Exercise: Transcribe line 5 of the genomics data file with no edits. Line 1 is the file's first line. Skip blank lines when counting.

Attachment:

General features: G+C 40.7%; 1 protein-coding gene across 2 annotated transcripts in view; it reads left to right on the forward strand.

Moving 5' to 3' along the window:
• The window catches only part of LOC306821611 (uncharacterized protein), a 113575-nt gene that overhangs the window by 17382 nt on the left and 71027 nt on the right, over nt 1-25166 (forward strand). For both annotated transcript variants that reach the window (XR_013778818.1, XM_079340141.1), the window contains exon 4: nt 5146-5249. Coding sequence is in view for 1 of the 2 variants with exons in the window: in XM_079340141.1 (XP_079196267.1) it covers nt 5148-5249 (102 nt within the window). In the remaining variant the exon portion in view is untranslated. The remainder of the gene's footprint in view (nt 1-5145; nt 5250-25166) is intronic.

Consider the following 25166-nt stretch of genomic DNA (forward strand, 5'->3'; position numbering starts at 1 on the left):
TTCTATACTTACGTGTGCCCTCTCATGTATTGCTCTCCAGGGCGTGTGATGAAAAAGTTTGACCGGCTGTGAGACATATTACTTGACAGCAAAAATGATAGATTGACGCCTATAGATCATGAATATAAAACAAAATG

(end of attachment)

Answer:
TTCTATACTTACGTGTGCCCTCTCATGTATTGCTCTCCAGGGCGTGTGATGAAAAAGTTTGACCGGCTGTGAGACATATTACTTGACAGCAAAAATGATAGATTGACGCCTATAGATCATGAATATAAAACAAAATG